Although it was quite clear to the Framers of the Constitution that a corporation is “an artificial being, invisible, intangible, and existing only in contemplation of law,” Dartmouth Coll. v. Woodward, 17 U.S. (4 Wheat.) 518, 636, 4 L.Ed. 629 (1819), as Chancellor Strine notes in his article, these days we as a society somehow continue to have problems admitting it to ourselves. As a result, we have been headed down an absurd path in which our courts have manipulated the law to treat corporations like individuals independent of their owners when it comes to rights. See, e.g., Citizens United, which held that corporations have a special right to conceal the source of electioneering funds.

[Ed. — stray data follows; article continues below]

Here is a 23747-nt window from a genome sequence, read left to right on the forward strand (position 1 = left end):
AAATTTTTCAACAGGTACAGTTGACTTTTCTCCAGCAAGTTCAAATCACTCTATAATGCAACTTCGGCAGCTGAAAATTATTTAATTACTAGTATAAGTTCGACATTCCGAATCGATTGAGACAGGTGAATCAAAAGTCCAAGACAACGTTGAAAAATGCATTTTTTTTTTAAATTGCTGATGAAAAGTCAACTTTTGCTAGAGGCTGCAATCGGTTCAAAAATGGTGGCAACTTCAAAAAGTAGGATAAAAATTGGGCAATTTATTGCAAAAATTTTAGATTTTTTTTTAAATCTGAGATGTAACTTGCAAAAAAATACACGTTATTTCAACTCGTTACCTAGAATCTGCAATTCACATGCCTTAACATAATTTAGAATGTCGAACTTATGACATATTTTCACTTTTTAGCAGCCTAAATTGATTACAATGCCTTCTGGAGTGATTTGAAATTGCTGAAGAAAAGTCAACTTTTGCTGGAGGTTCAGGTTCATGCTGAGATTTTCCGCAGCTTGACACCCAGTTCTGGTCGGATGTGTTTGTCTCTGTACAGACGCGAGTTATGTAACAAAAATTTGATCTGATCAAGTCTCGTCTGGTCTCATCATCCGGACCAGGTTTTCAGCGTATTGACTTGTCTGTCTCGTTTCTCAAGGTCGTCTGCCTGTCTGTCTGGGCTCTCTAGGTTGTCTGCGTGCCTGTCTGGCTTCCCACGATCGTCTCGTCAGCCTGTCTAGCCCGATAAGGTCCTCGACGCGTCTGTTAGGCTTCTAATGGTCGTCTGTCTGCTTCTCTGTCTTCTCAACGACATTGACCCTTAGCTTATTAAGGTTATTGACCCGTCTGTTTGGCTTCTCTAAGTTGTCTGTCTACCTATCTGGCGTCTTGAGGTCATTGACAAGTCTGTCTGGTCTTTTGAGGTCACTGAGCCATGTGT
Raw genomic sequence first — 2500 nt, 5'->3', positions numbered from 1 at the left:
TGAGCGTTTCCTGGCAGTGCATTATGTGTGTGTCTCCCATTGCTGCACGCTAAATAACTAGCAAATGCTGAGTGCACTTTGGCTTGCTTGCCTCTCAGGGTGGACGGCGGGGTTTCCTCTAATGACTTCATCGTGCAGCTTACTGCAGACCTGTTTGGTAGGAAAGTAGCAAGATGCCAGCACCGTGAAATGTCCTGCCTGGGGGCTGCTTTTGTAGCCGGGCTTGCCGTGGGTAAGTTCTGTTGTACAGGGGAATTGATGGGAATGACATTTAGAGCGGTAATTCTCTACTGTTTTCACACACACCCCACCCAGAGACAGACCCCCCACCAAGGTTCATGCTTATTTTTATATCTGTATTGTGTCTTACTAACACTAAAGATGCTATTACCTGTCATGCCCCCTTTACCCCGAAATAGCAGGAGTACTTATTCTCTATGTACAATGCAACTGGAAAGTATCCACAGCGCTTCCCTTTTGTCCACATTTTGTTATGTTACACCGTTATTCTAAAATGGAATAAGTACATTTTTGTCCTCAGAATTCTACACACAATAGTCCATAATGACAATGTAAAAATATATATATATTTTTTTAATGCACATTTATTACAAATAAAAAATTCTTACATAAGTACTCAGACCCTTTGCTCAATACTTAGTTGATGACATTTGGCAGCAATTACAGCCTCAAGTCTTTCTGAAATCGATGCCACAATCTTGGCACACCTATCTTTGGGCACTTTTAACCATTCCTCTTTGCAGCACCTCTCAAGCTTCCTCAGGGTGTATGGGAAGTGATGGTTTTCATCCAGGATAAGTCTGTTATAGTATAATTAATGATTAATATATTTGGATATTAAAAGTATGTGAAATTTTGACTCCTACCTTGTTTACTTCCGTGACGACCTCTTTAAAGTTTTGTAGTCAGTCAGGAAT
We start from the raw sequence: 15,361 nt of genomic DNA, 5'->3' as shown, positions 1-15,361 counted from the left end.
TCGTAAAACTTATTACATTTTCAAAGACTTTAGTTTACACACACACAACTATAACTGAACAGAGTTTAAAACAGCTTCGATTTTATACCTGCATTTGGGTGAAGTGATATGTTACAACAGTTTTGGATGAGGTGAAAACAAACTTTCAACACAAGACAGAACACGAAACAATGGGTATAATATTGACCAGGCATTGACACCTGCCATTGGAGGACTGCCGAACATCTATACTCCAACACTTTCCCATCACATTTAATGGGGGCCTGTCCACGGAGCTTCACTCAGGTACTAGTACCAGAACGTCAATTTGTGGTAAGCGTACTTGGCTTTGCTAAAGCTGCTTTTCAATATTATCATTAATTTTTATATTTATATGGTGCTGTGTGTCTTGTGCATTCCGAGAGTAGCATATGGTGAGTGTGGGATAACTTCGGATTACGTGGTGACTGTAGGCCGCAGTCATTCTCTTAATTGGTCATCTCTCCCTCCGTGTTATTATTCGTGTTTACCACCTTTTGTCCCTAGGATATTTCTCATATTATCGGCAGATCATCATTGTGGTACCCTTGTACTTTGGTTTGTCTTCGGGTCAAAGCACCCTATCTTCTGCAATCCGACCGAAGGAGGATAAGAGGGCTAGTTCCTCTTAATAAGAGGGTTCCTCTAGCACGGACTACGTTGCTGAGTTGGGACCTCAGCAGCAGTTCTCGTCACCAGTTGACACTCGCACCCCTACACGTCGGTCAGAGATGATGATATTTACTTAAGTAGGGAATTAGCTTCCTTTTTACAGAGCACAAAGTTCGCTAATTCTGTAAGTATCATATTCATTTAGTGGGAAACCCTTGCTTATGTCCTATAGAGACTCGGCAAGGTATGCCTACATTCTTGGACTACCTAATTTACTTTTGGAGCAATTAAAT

Which brings us to Conestoga Wood Specialties Corporation, a Pennsylvania for-profit corporation that manufactures wood cabinets. The company was founded and owned by a family that claims to be devout Mennonite Christians. The Bible says, “do not deny justice to your poor people in their lawsuits,” Exodus 23:6, but the folks behind Conestoga Wood Specialties formed a corporation — rather than, say, a general partnership — to limit their liability in lawsuits. That’s one of the special advantages we grant to corporations: shareholders are immune from liability for the harms and losses caused by the corporation. If one of those wood cabinets was built improperly, and it falls on a child, the corporation is responsible, but the owners of the corporation won’t have to pay a penny.